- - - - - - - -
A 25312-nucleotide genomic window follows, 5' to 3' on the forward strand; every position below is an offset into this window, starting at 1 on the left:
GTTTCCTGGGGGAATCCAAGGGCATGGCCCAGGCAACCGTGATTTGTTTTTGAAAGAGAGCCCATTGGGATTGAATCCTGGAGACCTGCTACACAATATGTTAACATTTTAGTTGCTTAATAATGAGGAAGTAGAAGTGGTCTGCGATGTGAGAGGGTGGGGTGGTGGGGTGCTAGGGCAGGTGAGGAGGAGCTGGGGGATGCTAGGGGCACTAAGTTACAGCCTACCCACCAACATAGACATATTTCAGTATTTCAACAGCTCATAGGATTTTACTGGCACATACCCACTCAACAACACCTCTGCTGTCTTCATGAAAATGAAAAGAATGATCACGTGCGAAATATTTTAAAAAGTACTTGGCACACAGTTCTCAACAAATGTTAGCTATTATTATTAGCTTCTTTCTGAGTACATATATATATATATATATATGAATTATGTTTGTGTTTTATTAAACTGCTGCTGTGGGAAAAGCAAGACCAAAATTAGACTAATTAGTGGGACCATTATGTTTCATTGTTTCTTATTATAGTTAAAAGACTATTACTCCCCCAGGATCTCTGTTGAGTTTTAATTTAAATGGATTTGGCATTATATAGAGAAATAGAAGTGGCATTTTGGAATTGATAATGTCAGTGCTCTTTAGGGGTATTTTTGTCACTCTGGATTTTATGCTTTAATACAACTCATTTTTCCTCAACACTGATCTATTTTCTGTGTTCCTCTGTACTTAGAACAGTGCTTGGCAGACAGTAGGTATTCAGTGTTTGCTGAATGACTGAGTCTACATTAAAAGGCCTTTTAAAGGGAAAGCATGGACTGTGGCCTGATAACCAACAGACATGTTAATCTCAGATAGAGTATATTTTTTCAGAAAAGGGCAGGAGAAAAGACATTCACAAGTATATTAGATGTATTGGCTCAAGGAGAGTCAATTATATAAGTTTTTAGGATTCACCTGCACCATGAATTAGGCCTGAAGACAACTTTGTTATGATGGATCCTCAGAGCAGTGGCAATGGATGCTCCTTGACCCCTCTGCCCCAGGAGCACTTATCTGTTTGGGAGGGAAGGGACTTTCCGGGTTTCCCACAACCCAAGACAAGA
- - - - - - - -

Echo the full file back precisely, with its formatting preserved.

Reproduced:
A 25312-nucleotide genomic window follows, 5' to 3' on the forward strand; every position below is an offset into this window, starting at 1 on the left:
GTTTCCTGGGGGAATCCAAGGGCATGGCCCAGGCAACCGTGATTTGTTTTTGAAAGAGAGCCCATTGGGATTGAATCCTGGAGACCTGCTACACAATATGTTAACATTTTAGTTGCTTAATAATGAGGAAGTAGAAGTGGTCTGCGATGTGAGAGGGTGGGGTGGTGGGGTGCTAGGGCAGGTGAGGAGGAGCTGGGGGATGCTAGGGGCACTAAGTTACAGCCTACCCACCAACATAGACATATTTCAGTATTTCAACAGCTCATAGGATTTTACTGGCACATACCCACTCAACAACACCTCTGCTGTCTTCATGAAAATGAAAAGAATGATCACGTGCGAAATATTTTAAAAAGTACTTGGCACACAGTTCTCAACAAATGTTAGCTATTATTATTAGCTTCTTTCTGAGTACATATATATATATATATATATGAATTATGTTTGTGTTTTATTAAACTGCTGCTGTGGGAAAAGCAAGACCAAAATTAGACTAATTAGTGGGACCATTATGTTTCATTGTTTCTTATTATAGTTAAAAGACTATTACTCCCCCAGGATCTCTGTTGAGTTTTAATTTAAATGGATTTGGCATTATATAGAGAAATAGAAGTGGCATTTTGGAATTGATAATGTCAGTGCTCTTTAGGGGTATTTTTGTCACTCTGGATTTTATGCTTTAATACAACTCATTTTTCCTCAACACTGATCTATTTTCTGTGTTCCTCTGTACTTAGAACAGTGCTTGGCAGACAGTAGGTATTCAGTGTTTGCTGAATGACTGAGTCTACATTAAAAGGCCTTTTAAAGGGAAAGCATGGACTGTGGCCTGATAACCAACAGACATGTTAATCTCAGATAGAGTATATTTTTTCAGAAAAGGGCAGGAGAAAAGACATTCACAAGTATATTAGATGTATTGGCTCAAGGAGAGTCAATTATATAAGTTTTTAGGATTCACCTGCACCATGAATTAGGCCTGAAGACAACTTTGTTATGATGGATCCTCAGAGCAGTGGCAATGGATGCTCCTTGACCCCTCTGCCCCAGGAGCACTTATCTGTTTGGGAGGGAAGGGACTTTCCGGGTTTCCCACAACCCAAGACAAGA